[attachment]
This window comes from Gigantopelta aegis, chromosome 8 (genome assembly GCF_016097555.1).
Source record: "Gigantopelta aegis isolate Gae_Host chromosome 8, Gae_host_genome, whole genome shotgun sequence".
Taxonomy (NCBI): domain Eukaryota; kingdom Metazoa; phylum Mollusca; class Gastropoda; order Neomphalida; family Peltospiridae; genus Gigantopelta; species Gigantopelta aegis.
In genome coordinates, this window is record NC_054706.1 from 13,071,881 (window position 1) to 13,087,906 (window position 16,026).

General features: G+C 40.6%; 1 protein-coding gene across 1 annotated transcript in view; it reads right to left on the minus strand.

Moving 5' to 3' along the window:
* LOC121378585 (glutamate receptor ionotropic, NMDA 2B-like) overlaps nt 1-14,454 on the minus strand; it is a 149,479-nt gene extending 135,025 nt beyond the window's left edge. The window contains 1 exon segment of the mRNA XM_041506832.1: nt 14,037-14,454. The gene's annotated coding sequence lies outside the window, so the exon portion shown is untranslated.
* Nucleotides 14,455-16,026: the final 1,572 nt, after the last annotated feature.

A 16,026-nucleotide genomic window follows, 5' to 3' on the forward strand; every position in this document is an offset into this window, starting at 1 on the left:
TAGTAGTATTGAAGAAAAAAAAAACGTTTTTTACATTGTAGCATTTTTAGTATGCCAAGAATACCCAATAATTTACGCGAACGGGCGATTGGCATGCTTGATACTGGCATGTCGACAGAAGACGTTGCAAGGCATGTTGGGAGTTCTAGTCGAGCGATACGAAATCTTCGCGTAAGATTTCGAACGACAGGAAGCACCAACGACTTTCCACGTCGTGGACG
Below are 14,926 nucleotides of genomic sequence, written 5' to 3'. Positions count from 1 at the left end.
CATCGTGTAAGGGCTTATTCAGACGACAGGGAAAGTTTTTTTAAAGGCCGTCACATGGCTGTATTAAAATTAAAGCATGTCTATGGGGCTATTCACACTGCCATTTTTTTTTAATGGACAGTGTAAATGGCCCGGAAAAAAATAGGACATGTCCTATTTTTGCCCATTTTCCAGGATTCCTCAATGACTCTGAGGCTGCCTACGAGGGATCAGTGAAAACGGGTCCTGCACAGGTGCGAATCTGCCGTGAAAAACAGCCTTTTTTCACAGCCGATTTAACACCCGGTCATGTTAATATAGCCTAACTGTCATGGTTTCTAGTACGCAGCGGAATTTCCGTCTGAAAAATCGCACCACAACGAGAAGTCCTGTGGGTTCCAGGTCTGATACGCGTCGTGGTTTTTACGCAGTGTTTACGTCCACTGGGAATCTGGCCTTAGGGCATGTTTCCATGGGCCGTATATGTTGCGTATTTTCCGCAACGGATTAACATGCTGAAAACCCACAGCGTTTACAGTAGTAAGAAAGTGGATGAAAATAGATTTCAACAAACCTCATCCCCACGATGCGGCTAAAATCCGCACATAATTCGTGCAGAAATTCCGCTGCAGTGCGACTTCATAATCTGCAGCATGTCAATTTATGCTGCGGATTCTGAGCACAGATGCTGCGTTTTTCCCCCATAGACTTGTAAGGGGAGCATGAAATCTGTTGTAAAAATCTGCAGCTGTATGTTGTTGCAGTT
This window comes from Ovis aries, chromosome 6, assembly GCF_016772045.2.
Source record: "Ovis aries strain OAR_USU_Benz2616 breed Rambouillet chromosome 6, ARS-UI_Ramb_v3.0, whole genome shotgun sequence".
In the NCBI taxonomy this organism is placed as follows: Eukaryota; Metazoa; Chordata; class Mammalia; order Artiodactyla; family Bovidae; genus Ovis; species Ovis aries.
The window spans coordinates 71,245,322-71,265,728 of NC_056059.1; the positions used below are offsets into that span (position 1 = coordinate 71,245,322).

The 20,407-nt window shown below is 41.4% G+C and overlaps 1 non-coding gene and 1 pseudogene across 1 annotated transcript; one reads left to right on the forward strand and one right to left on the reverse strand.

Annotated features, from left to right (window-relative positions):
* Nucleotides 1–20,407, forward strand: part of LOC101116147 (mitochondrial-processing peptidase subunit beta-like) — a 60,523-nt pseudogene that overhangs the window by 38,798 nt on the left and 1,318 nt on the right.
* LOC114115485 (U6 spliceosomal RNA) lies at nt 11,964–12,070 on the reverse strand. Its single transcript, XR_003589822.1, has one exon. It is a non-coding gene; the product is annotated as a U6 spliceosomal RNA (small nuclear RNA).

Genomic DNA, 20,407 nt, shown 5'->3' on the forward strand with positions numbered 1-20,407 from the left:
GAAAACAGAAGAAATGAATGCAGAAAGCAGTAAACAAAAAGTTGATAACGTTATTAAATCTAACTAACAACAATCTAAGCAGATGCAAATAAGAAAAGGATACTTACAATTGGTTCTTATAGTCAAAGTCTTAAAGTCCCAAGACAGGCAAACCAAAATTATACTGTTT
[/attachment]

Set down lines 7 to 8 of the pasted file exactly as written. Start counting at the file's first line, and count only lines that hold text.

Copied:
* LOC121378585 (glutamate receptor ionotropic, NMDA 2B-like) overlaps nt 1-14,454 on the minus strand; it is a 149,479-nt gene extending 135,025 nt beyond the window's left edge. The window contains 1 exon segment of the mRNA XM_041506832.1: nt 14,037-14,454. The gene's annotated coding sequence lies outside the window, so the exon portion shown is untranslated.
* Nucleotides 14,455-16,026: the final 1,572 nt, after the last annotated feature.